In fact, it is an infinite loop map, as it arises as the group-completion of the map of symmetric monoidal topological categories

which sends a vector space to its one-point compactification.

The spectrum can be thought of the “spectrum of units” of the sphere spectrum (see e.g. this paper of Ando-Blumberg-Gepner-Hopkins-Rezk for a modern exposition); as an infinite loop space, it is the union of the components of the infinite loop space of . The (infinite loop) group law comes from *multiplication* in the sphere spectrum, though. In particular, we have

We get a map

which is the classical formulation of the -homomorphism.

**3. Dold’s theorem**

In order to motivate the Adams conjecture, we’ll need to give some examples of vector bundles which are not equivalent but have equivalent spherical fibrations. A criterion of Dold will be useful here.

**Example 1 (Dold)** Let classify (pointed) stable spherical fibrations over (which can be thought of as parametrized spectra or spherical fibrations of large dimension). Suppose that there is a fiberwise map

which is of degree on each fiber. In other words, the parametrized spectra become equivalent after **fiberwise inversion** of . There is a space (in fact, an infinite loop space) which classifies parametrized ‘s in a similar manner.

In particular, the maps

are homotopic. But the map

can be identified with a covering map. It follows that the maps are homotopic, or that (since is a finite complex!)

That is, after “multiplying by ” (i.e., by taking fiberwise smash products times) the spherical fibrations associated to become fiber homotopy equivalent.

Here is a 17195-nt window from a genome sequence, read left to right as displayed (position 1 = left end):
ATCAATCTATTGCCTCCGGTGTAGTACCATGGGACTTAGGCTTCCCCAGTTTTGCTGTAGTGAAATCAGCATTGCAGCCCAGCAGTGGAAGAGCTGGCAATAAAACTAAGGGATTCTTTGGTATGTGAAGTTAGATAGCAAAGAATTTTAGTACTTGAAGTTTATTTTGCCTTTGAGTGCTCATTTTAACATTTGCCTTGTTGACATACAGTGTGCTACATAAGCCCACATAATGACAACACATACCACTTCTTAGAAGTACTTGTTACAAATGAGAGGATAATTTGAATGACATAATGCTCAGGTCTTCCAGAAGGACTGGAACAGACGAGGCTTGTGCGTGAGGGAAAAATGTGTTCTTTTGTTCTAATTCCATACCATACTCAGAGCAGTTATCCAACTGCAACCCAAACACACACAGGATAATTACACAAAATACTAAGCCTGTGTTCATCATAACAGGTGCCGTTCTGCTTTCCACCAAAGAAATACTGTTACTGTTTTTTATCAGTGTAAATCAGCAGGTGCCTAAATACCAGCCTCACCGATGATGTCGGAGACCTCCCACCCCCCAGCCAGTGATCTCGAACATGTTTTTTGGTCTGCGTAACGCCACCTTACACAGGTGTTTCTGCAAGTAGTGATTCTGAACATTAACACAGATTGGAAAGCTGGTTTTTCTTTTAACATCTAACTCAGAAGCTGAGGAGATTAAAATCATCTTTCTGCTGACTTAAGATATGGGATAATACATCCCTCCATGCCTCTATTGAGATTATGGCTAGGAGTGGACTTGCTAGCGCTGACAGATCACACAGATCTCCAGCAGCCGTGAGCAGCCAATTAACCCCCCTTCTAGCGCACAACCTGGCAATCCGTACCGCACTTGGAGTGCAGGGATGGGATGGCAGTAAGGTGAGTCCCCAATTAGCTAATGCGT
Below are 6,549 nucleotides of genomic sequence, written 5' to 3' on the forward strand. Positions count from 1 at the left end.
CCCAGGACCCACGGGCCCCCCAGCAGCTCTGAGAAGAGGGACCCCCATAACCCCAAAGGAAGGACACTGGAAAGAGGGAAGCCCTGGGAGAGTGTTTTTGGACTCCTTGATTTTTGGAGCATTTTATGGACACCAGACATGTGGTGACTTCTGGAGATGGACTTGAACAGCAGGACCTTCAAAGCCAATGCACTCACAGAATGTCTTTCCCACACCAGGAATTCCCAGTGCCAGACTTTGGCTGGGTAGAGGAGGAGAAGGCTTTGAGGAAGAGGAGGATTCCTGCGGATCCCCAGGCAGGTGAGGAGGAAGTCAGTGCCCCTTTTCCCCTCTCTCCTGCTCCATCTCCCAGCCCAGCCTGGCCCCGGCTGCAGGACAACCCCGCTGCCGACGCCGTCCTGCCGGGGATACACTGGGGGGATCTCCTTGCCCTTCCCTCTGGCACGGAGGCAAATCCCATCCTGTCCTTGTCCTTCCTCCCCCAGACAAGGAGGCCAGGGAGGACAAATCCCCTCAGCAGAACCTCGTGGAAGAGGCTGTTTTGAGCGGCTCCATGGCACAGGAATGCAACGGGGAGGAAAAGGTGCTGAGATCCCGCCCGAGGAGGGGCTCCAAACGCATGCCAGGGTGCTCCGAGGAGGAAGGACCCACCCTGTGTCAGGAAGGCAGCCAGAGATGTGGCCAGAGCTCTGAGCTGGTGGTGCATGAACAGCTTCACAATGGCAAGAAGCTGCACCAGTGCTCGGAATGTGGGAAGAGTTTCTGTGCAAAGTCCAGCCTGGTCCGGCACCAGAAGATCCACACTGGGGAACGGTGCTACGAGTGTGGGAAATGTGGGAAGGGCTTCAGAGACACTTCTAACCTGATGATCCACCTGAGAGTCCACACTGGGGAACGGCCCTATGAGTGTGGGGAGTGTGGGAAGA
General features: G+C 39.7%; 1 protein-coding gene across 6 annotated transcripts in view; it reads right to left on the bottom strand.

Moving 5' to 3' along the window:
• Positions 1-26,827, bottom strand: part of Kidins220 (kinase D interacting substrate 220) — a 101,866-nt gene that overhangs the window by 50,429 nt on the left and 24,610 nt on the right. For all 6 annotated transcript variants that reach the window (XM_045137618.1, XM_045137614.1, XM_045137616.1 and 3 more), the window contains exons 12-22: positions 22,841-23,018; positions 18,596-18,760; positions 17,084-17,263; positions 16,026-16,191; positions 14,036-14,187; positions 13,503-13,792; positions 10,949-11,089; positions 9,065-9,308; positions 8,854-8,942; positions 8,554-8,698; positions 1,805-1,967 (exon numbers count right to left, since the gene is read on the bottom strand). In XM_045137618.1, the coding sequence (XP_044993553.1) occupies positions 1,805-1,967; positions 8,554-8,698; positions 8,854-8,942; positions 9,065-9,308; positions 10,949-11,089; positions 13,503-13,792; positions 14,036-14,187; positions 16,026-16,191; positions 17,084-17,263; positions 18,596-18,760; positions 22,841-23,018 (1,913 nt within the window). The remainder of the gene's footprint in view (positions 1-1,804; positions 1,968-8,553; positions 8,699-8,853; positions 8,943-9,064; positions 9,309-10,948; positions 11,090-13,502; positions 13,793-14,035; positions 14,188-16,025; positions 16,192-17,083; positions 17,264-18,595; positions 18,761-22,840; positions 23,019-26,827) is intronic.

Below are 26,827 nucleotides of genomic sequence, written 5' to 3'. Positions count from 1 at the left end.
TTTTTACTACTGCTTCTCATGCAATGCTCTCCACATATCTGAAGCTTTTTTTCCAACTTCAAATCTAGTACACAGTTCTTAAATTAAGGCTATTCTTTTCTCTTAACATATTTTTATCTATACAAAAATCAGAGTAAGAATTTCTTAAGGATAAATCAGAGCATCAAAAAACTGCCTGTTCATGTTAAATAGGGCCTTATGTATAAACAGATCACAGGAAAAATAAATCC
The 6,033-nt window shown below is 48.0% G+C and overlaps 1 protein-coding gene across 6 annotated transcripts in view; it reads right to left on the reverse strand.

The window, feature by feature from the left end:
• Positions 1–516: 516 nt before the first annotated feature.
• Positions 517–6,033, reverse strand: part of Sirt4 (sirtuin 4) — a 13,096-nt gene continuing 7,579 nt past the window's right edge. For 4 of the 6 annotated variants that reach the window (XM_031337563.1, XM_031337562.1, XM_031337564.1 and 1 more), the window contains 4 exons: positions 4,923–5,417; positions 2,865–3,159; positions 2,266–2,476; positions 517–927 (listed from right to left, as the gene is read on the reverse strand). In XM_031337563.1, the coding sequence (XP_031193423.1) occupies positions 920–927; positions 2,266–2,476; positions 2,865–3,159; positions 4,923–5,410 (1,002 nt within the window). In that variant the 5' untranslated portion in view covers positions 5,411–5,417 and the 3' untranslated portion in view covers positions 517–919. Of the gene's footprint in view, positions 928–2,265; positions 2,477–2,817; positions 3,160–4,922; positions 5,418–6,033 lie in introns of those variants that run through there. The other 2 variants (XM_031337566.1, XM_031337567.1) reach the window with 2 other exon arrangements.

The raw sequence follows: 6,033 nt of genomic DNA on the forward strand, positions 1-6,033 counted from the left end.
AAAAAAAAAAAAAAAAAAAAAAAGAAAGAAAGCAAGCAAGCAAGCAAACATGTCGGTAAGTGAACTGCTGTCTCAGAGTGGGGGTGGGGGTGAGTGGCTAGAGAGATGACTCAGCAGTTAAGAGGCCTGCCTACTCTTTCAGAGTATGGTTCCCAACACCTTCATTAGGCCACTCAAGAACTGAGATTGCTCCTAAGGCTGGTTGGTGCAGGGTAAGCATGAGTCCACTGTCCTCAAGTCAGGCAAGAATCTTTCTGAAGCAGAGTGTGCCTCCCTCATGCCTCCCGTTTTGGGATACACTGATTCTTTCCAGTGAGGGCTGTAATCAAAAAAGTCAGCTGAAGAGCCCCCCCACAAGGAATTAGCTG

**Example 2 (Adams)** In general, it is possible for non-equivalent vector bundles to have equivalent spherical fibrations. Let be a complex line bundle (equivalently, an oriented real -dimensional bundle). Consider the spherical fibrations (-bundles) associated to and . There is a map

which is of degree on each fiber. As a result, the element

maps to zero in .

**4. The Adams conjecture**

One notes now that can also be described as , where is the **Adams conjecture.** Adams conjectured that this natural generalization worked for any vector bundle:

**Adams conjecture**: Let be a real vector bundle on . Then, for , maps to zero in .

In other words, the stable spherical fibration associated to is fiber homotopy trivial. In more abstract language, we can state:

**Adams conjecture (restated):** The map

is nullhomotopic.

For simplicitly, let’s see what this implies when is replaced by the complex version . We have

and if is a generator, then . In particular, it follows that

for each . Taking the least common multiple over all , Adams observed that this conjecture enabled one to thus bound above the image of the -homomorphism.

November 18, 2013 at 12:50 am

Nice notes! Spotted two trivial typos: after “there is a map” there’s a spurious closing parenthesis in the exponent and: first line of 4: “Adams conjecture” -> “Adams operation”